In light of the government’s recent GRA consultation, Holly Combe asks: do we want to allow others to have a say in defining who we are?

Note updated, 23 October: This post relates to the government consultation on the GRA, which closed after the extended deadline of midday on 22 October. The Government Equalities Office advises that the outcome to this public feedback will available for download on their consultation page soon.

Transphobes have been putting a lot of effort into goading cis women lately. We’re just too accommodating, apparently. And, according to a particularly rotten faction of feminism, cis women’s liberation – though these people refuse to use the word cis even though that’s actually who they’re referring to – depends on the suppression of trans identities, particularly those of trans women.

Apparently, “women and girls must speak out more.”

It doesn’t matter that women and girls – trans and cis alike – have been speaking out in favour of trans people being able to make decisions about themselves that are nobody else’s business. That doesn’t count, according to trans-excluding logic.

The implication is that the reason there aren’t as many cis women speaking out against self-ID as these people would like is that the ones not saying anything have been rendered silent by their lady-conditioning to be polite, while quietly seething at the apparent ‘threat’ of us all being able to decide our own pronouns.

This is a clever button to push and one that complements the effort to load the term ‘cis’ with the sort of horrible assumptions that anyone with a shred of feminist pride is bound to reject. Indeed, most feminist women I know (both cis and trans) would wretch in horror at the thought of unwittingly submitting to gender expectations. Because what feminist wants to be a dupe?

Thankfully, we already know it’s perfectly possible to acknowledge one’s cis status without viewing the characteristics traditionally associated with ‘femaleness’ as ‘innate’ (i.e. be a feminist). However, if this is you, a transphobe somewhere is sure to be plotting to convince you that referring to yourself as ‘cis’ means you’re a handmaiden of the patriarchy and that you somehow identify with your own oppression.

This seems to me to come as part of a very specific strand of radical feminism that attempts to tackle patriarchy’s domination, exploitation and undermining of anyone with a womb by, instead, holding up childbearing ability on a pedestal, viewing it as the ultimate marker of ‘true’ womanhood and refusing to acknowledge trans men as a consideration. This also ties in with the tendency for transphobes to refer to women as ‘females’ and I’d say this wording is as objectifying when it comes from feminists as it is when it comes from chauvinists.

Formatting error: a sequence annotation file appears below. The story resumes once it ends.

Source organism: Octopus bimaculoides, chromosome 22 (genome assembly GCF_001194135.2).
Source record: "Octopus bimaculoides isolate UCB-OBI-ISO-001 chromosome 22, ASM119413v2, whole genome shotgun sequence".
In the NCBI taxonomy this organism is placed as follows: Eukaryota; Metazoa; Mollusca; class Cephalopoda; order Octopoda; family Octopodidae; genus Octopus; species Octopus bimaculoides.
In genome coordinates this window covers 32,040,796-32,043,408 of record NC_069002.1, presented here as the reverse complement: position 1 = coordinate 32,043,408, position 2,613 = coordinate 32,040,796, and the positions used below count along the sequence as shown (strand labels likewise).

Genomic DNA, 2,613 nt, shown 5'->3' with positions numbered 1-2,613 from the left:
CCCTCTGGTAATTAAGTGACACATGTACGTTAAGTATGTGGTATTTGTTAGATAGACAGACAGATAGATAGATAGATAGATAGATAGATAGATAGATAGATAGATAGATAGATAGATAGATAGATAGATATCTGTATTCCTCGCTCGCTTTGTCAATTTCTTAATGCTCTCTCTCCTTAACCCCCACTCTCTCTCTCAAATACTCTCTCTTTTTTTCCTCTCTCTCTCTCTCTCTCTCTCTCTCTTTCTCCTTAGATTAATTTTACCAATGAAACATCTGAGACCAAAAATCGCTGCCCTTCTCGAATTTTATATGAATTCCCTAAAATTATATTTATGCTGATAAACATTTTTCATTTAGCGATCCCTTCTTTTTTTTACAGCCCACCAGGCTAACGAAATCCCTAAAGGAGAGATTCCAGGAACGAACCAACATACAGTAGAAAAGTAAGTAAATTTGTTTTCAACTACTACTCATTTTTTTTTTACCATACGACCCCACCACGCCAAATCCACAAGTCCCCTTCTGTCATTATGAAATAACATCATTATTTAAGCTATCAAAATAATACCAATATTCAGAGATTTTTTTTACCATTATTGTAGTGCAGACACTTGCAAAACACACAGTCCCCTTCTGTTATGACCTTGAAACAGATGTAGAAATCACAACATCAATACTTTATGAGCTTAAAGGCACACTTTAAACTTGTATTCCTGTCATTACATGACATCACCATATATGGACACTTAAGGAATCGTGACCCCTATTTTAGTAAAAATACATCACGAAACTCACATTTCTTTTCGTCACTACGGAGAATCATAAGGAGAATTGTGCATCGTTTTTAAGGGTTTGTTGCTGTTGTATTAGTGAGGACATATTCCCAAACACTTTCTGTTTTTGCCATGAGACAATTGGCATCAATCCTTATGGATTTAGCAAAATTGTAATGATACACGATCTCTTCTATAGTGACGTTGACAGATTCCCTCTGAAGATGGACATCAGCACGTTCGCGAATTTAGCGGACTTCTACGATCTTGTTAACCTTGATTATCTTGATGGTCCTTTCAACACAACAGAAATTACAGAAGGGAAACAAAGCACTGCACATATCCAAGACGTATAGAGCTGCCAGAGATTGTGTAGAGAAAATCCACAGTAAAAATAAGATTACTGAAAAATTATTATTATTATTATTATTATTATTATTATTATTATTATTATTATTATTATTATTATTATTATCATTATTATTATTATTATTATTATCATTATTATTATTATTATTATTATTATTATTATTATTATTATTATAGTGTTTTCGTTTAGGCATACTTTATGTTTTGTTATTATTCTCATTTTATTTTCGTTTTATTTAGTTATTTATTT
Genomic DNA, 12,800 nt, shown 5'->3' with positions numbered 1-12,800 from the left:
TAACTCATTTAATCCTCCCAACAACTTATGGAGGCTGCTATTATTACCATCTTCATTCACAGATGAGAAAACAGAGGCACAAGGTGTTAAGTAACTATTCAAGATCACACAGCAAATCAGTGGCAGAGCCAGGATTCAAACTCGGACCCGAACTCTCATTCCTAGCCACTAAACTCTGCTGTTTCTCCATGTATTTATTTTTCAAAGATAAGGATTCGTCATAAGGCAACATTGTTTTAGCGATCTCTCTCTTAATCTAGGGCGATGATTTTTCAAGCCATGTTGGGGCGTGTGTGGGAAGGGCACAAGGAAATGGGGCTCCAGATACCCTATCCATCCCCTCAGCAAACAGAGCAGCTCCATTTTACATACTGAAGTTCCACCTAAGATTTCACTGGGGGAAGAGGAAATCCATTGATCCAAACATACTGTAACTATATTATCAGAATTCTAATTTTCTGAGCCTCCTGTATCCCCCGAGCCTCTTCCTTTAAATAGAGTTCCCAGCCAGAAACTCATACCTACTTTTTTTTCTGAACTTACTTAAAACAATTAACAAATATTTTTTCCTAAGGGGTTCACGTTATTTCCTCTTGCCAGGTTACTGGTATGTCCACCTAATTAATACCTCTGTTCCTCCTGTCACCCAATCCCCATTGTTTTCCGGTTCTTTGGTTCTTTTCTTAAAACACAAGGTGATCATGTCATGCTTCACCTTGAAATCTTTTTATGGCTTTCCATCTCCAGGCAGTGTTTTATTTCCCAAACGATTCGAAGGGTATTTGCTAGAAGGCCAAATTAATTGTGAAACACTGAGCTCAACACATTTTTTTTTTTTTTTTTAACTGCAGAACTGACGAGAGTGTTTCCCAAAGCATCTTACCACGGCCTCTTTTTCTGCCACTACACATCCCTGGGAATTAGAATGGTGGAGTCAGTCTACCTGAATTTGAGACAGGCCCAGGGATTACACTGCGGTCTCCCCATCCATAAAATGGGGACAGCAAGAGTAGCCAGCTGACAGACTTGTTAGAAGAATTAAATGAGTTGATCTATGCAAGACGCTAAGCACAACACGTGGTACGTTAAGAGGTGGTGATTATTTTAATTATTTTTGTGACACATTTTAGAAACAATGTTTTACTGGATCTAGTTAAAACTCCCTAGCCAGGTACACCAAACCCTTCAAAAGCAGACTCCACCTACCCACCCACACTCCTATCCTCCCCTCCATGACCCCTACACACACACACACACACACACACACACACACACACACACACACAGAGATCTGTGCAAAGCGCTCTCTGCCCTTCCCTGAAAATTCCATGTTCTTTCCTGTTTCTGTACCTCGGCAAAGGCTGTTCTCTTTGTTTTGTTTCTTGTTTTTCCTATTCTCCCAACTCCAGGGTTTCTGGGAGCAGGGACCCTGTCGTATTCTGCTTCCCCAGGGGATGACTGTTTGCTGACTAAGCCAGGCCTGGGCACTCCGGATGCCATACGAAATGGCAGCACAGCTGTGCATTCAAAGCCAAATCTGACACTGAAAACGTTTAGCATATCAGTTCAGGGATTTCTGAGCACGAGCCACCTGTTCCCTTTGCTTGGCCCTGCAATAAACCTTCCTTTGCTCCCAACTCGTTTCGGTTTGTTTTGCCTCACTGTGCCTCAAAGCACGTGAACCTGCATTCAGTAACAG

How we’re going to miraculously smash the social construction of gender while continuing to allow people’s pronouns to be dictated by biological sex, I’m not sure. There’s nothing rebellious about this obsession with continuing to allow the establishment to label people according to their primary and secondary sex organs, as this is pretty much the default position outside transphobic feminist circles as well. To use an example, one of my Facebook contacts is undertaking a project centred on conversations with men and, boringly, most of the suggested titles have been based on ‘cock and balls’ puns.

Resistance to self-ID isn’t about resisting the establishment. It’s about using it as a means to an end: ‘protecting’ cis women by letting those in authority make important decisions about gender for everyone. (The fact that a ‘gender critical’ lobbying group has been using the ‘protection of girls’ as a way to goad cis men into action indicates that this tactic includes using patriarchy itself. This is surely a case of doing anything to punish trans women, even if that means hiding behind the sexist wrath of cis men.)

Finally, it also seems to me that a lot of the efforts to resist self-ID are about echoing the abusive tactics of the patriarchy in order to control and restrict trans people: one of the most repugnant aspects of current legislation is that spouses actually have the power to veto the legal recognition of their partner’s gender. How can this possibly ever be okay? How can we acknowledge the painful history of patriarchal oppression of those of us with wombs if we sanction such authoritarianism?

The contents of our pants – and our gender identities – are nobody else’s business. No exceptions.

I haven’t covered the matter of gender stereotyping and the common and insidious idea that only so-called ‘gender critical’ feminists care about this, while the rest of us float around in an insipid haze of pink and believe the gender binary is wonderful. Please read this if you’re at all concerned about whether self-ID is going to somehow lead to a loss of diversity within genders. (Obviously, this is just one article, so please feel free to add other trans-positive stereotype-challenging material.)

Note: Any comments to this post will be moderated in accordance with The F-Word bloggers’ position on transphobia and cissexism.

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Picture shows a transgender symbol in a circle on a copper background, with the female coded cross at the bottom, the male coded arrow in the top right and a combination of the two in the top left. By PhotoComiX, shared under a creative commons licence.